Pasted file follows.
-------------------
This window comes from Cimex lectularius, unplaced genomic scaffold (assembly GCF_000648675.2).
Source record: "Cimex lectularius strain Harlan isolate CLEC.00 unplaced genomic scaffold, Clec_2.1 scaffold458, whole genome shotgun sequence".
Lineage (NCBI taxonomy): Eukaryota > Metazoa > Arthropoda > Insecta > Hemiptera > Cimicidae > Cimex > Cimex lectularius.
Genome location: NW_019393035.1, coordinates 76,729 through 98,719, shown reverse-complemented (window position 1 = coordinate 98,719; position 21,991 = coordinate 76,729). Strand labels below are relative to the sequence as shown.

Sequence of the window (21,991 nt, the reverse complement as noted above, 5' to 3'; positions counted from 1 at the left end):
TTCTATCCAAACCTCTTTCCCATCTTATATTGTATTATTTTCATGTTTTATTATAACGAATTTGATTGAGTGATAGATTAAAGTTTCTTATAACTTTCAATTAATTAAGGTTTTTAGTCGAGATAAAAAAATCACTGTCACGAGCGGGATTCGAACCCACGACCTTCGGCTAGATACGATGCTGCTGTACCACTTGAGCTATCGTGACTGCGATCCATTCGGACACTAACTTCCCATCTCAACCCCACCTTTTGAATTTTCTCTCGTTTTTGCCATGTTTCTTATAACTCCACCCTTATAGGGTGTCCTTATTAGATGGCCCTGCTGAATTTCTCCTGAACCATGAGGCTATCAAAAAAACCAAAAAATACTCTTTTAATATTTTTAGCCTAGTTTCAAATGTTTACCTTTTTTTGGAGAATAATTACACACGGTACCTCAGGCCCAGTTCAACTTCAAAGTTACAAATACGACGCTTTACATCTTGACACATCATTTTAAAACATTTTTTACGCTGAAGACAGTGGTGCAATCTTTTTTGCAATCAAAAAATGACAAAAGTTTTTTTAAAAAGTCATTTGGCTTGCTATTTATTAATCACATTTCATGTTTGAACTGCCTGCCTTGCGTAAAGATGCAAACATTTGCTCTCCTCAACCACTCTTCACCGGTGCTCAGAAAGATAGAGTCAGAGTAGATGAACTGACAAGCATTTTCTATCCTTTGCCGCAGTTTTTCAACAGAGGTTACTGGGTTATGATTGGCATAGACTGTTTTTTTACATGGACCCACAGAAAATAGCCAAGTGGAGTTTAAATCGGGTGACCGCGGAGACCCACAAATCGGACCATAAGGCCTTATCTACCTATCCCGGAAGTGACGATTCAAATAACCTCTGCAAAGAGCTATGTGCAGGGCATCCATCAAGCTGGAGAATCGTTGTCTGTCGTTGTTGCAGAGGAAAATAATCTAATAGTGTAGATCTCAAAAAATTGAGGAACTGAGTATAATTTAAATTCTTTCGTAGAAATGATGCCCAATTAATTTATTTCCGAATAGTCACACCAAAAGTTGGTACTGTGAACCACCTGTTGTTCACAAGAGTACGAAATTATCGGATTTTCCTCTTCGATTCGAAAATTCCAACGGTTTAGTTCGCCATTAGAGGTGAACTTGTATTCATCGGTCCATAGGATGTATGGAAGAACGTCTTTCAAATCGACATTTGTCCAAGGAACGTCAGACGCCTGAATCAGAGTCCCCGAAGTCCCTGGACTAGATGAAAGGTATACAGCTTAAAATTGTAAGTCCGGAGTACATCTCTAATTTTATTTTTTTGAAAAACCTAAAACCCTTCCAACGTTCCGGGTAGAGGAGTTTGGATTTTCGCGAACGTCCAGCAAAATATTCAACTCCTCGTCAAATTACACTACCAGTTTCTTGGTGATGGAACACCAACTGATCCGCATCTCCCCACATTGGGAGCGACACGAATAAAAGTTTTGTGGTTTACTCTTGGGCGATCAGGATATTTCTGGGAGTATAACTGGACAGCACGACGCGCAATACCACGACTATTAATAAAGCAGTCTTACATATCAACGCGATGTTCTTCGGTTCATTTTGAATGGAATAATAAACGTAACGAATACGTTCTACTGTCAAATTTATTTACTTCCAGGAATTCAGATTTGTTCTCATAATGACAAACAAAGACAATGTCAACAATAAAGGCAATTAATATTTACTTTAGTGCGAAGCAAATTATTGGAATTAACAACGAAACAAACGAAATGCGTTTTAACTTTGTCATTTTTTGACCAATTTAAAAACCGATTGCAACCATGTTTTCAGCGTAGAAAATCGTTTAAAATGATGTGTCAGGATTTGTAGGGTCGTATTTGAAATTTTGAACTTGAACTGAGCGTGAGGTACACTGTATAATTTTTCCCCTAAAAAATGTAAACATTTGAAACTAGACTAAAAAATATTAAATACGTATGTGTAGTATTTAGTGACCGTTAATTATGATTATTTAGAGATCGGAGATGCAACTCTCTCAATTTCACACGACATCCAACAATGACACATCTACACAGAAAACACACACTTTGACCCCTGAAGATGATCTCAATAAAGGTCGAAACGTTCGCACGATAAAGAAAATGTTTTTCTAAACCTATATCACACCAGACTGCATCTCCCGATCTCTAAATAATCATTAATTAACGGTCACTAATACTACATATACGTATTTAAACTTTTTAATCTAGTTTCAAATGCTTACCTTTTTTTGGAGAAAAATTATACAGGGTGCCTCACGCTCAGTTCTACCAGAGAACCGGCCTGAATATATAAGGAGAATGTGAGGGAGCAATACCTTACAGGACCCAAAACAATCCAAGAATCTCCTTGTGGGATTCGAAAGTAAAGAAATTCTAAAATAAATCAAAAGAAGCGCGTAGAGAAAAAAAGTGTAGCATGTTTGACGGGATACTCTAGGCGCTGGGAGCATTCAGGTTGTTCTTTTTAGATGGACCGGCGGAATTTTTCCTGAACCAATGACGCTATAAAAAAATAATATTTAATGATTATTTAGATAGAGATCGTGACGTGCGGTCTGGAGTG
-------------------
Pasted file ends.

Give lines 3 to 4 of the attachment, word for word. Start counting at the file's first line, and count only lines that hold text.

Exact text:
Lineage (NCBI taxonomy): Eukaryota > Metazoa > Arthropoda > Insecta > Hemiptera > Cimicidae > Cimex > Cimex lectularius.
Genome location: NW_019393035.1, coordinates 76,729 through 98,719, shown reverse-complemented (window position 1 = coordinate 98,719; position 21,991 = coordinate 76,729). Strand labels below are relative to the sequence as shown.